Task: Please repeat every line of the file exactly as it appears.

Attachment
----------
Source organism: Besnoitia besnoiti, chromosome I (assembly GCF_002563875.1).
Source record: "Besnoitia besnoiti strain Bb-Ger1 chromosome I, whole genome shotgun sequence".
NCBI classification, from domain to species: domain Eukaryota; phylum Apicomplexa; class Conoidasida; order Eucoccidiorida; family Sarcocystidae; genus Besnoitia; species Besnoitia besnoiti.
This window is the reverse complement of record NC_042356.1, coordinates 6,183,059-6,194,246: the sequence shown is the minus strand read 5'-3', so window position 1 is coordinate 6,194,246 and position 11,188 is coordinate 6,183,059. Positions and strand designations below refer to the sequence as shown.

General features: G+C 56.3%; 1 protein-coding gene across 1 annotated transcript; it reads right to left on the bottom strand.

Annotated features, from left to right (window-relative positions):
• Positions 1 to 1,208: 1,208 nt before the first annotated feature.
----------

Source organism: Besnoitia besnoiti, chromosome I (assembly GCF_002563875.1).
Source record: "Besnoitia besnoiti strain Bb-Ger1 chromosome I, whole genome shotgun sequence".
NCBI classification, from domain to species: domain Eukaryota; phylum Apicomplexa; class Conoidasida; order Eucoccidiorida; family Sarcocystidae; genus Besnoitia; species Besnoitia besnoiti.
This window is the reverse complement of record NC_042356.1, coordinates 6,183,059-6,194,246: the sequence shown is the minus strand read 5'-3', so window position 1 is coordinate 6,194,246 and position 11,188 is coordinate 6,183,059. Positions and strand designations below refer to the sequence as shown.

General features: G+C 56.3%; 1 protein-coding gene across 1 annotated transcript; it reads right to left on the bottom strand.

Annotated features, from left to right (window-relative positions):
• Positions 1 to 1,208: 1,208 nt before the first annotated feature.